You probably know that the sun rises in the east and sets in the west. Well, so does the moon — most of the time. Technically, the moon rising can actually vary depending on the phase of the moon and the time of the year, according to the Farmers' Almanac. That means it could rise in the east-northeast or east-southeast, and it could set in the west-northwest or west-southwest.
But think of those times when you've seen the moon up in the late afternoon sky, just before sunset. That happens because of the tilt of the Earth and its position to both the sun and moon. We can see them simultaneously, but not necessarily as one sets and the other rises. So, is it ever possible to witness the moonrise at exactly the same time as sunset? The short answer is, yes.
The Long Answer
The best chance to witness the phenomenon is when the moon is full nearest the vernal (spring) and autumnal (fall) equinoxes. That's because the moonrise is closest to due east and sets closest to due west on those dates. When the moon is full at these times of year, it's just about directly opposite the sun in the sky as it sets.
So, during these times of year, as you watch the sun setting on one side of the Earth, simply turn around and you might see the full moon rising behind you. They're not technically happening at exactly the same time, but from your vantage point as a mere mortal on Earth, it appears to be so. Plus, you're really witnessing THREE astronomical events: sunset, moonrise and a full moon.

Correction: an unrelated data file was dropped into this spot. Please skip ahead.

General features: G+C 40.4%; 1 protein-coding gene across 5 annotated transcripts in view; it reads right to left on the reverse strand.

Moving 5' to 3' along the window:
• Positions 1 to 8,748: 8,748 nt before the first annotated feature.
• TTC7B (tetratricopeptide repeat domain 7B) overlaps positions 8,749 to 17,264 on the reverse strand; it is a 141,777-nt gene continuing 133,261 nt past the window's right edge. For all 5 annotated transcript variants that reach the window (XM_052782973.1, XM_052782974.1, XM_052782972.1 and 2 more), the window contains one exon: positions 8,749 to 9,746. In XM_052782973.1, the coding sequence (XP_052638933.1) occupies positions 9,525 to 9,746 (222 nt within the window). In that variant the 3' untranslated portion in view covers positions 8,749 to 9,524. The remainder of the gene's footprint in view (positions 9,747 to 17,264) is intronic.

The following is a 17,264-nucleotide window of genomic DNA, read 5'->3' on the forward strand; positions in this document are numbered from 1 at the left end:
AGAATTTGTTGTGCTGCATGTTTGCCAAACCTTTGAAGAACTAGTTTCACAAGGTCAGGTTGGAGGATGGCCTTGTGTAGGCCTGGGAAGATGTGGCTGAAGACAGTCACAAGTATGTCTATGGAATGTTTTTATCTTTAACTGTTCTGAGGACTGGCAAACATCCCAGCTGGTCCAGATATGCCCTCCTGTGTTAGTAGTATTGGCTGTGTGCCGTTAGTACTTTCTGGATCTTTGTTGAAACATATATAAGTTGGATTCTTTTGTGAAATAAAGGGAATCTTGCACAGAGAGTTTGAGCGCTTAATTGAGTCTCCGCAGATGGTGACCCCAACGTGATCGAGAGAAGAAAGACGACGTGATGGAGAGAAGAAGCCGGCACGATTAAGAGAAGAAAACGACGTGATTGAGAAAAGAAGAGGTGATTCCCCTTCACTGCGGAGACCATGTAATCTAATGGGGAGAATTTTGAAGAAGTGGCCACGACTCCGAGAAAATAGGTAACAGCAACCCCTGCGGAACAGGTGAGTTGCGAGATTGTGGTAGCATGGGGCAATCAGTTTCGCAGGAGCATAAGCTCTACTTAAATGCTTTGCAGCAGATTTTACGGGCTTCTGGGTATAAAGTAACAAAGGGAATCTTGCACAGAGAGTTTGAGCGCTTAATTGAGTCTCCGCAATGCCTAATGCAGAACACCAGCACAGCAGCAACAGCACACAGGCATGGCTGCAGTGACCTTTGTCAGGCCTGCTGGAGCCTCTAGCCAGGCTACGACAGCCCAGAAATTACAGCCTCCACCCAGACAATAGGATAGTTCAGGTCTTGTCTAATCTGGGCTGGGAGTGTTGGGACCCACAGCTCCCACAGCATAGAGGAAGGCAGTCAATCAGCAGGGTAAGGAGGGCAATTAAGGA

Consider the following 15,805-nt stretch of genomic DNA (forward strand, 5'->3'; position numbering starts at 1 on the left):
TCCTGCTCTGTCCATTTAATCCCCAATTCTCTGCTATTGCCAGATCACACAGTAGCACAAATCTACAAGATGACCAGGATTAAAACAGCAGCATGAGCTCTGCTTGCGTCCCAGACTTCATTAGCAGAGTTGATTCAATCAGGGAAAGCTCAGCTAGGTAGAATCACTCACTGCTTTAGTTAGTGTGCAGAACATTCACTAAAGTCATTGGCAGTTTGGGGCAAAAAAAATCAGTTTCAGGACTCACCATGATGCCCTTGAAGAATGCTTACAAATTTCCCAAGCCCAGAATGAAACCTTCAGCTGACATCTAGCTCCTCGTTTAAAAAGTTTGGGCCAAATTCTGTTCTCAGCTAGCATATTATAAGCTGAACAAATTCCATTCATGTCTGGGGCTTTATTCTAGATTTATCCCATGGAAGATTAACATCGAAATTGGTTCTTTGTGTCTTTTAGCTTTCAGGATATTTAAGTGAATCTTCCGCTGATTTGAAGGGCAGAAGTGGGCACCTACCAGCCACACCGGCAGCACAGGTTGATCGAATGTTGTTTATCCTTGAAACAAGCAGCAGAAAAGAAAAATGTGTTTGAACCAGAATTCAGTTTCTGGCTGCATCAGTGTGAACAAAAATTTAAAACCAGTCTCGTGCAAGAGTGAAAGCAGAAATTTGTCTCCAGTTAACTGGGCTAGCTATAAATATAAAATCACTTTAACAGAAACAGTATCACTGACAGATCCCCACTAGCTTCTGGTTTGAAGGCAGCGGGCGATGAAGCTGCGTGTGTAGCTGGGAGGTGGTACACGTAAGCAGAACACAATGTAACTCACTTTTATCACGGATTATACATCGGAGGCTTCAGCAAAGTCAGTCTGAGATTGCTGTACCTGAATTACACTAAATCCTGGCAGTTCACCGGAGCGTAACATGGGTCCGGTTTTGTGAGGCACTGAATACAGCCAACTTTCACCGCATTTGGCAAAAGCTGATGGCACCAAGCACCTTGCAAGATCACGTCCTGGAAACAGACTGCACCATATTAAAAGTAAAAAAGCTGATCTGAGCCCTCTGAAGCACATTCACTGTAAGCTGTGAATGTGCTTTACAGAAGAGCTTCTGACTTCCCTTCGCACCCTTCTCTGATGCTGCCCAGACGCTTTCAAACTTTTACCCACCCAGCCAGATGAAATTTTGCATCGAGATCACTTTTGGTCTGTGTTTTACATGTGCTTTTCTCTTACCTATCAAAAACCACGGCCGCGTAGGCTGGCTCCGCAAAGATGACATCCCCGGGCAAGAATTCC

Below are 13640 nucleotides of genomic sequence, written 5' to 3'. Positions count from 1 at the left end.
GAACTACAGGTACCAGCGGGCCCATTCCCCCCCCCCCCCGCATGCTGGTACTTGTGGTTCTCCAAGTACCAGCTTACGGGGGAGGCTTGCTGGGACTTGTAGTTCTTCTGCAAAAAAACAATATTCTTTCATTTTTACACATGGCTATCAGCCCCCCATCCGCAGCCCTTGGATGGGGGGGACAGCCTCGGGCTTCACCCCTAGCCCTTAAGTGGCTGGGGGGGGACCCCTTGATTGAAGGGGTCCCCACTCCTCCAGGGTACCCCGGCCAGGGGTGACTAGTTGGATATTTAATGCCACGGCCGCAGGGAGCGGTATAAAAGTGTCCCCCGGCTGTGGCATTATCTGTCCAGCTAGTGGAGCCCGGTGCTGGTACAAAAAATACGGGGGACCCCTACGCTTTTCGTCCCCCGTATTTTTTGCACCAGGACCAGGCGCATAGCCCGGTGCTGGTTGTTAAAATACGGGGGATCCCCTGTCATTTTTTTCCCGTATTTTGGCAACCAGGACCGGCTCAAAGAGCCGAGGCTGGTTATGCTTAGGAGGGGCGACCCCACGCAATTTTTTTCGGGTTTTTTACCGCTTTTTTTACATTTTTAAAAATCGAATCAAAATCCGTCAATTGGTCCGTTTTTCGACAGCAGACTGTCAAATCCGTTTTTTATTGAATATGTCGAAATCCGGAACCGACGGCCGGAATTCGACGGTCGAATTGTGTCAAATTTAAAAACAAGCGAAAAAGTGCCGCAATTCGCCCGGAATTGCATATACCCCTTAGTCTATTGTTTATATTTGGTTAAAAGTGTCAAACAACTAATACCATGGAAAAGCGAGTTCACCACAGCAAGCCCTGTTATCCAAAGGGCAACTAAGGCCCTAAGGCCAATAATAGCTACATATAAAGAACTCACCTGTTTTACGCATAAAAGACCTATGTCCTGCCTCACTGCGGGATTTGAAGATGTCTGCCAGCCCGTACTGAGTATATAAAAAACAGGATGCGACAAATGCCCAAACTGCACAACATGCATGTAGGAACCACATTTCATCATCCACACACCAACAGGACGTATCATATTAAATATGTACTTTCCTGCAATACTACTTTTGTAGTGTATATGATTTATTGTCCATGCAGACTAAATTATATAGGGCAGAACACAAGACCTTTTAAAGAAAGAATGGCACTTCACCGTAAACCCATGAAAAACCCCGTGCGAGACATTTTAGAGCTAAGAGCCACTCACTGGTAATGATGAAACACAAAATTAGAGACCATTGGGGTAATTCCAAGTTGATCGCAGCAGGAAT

The best place to watch this happen — or any nighttime astronomical event — is from a location that has limited light pollution. You can search for an IDA Dark Sky Place — many exist around the world. These include communities, parks and areas that encourage and protect dark light and dark skies.
As of early 2020, there were more than 130 around the world, with several Dark Sky Certified Communities in the United States alone, ranging from Indiana to three in Arizona (Flagstaff, Sedona, Oak Creek Canyon). While Utah doesn't have any Certified IDA International Dark Sky Communities, it does have the highest concentration of Dark Sky Parks. The tiny island of Niue in the middle of the South Pacific Ocean is even the world's first "Dark Sky Nation." If you can't get to an IDA Dark Sky Place, just try to head outside of the big city to any place that has little light pollution.
The best time to see the moonrise and sunset at the same time will vary depending on your location and the time of year, and when the next full moon appears on the calendar.